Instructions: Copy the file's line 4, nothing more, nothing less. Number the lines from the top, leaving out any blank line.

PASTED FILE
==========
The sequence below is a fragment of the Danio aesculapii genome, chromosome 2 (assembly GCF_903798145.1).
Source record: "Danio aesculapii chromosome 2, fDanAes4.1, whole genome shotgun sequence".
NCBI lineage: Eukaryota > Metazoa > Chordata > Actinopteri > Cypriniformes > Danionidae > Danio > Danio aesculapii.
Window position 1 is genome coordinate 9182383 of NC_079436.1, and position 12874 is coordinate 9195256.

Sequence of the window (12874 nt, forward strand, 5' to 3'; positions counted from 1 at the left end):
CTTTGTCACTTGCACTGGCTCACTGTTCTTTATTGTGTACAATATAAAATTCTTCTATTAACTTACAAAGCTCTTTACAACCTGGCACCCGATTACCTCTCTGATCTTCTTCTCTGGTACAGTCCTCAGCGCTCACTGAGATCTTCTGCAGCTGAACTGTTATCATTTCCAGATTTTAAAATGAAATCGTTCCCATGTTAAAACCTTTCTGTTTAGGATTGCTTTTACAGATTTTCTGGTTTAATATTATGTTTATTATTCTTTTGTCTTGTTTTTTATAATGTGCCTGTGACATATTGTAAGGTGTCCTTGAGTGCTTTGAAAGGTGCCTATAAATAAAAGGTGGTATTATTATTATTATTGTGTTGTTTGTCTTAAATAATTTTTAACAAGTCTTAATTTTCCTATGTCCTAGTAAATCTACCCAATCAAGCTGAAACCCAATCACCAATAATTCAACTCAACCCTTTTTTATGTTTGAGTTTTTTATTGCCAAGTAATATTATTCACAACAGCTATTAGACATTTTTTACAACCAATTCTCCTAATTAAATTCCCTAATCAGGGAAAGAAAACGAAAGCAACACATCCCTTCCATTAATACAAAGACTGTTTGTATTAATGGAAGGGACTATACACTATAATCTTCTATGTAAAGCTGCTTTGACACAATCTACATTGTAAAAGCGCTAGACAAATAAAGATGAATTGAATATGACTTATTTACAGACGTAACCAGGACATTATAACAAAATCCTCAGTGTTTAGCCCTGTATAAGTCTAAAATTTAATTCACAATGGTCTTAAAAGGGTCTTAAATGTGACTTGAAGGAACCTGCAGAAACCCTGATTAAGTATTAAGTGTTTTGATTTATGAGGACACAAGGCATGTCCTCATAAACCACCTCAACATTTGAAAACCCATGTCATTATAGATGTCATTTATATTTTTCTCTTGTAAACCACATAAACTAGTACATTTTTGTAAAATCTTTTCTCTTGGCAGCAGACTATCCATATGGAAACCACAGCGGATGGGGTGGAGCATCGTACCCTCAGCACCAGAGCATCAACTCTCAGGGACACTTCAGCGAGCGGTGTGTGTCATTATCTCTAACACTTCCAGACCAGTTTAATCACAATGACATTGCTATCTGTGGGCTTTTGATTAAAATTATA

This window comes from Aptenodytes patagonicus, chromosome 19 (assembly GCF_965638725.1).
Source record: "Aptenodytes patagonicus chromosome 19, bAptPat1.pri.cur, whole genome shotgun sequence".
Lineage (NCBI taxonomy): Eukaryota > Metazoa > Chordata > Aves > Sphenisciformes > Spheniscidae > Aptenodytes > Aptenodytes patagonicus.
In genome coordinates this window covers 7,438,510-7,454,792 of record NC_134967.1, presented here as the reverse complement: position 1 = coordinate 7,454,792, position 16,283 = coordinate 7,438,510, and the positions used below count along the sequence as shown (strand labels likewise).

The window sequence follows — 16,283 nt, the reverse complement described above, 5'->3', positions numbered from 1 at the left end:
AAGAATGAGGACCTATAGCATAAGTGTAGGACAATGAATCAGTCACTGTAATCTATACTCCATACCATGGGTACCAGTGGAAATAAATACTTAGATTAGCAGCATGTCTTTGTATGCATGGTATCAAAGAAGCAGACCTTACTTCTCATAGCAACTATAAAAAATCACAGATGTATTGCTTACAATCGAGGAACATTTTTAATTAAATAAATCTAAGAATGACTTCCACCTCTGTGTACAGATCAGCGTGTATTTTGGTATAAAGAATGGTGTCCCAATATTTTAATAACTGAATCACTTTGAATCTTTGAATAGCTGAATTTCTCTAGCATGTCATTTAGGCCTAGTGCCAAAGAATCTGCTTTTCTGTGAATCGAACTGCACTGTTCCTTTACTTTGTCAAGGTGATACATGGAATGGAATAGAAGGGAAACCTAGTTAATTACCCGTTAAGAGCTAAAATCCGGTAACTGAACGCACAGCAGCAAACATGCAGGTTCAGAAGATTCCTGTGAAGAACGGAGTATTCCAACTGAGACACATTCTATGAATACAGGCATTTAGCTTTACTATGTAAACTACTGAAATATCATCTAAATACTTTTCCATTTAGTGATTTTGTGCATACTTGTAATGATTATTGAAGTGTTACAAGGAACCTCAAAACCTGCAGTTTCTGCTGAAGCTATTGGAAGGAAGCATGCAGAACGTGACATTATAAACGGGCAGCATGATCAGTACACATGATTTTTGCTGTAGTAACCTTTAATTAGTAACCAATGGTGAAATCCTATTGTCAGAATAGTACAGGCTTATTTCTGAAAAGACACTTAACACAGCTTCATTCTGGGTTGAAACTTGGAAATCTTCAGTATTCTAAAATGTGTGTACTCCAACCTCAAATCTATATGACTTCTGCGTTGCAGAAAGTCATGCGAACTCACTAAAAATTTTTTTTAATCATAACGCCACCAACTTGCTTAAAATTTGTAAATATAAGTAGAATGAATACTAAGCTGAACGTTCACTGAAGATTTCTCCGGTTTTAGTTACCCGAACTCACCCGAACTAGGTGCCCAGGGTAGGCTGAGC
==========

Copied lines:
Window position 1 is genome coordinate 9182383 of NC_079436.1, and position 12874 is coordinate 9195256.